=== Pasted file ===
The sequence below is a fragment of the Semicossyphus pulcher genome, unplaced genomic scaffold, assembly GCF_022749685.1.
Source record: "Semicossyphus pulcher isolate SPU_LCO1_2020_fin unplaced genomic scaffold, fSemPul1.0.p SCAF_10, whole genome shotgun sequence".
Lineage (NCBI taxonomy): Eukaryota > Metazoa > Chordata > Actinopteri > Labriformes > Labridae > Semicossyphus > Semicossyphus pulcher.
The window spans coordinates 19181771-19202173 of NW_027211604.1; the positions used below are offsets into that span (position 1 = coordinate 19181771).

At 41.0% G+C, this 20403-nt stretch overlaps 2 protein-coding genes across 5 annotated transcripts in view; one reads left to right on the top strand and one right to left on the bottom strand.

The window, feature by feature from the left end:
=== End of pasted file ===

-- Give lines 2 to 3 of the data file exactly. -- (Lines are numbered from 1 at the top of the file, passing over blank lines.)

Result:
Source record: "Semicossyphus pulcher isolate SPU_LCO1_2020_fin unplaced genomic scaffold, fSemPul1.0.p SCAF_10, whole genome shotgun sequence".
Lineage (NCBI taxonomy): Eukaryota > Metazoa > Chordata > Actinopteri > Labriformes > Labridae > Semicossyphus > Semicossyphus pulcher.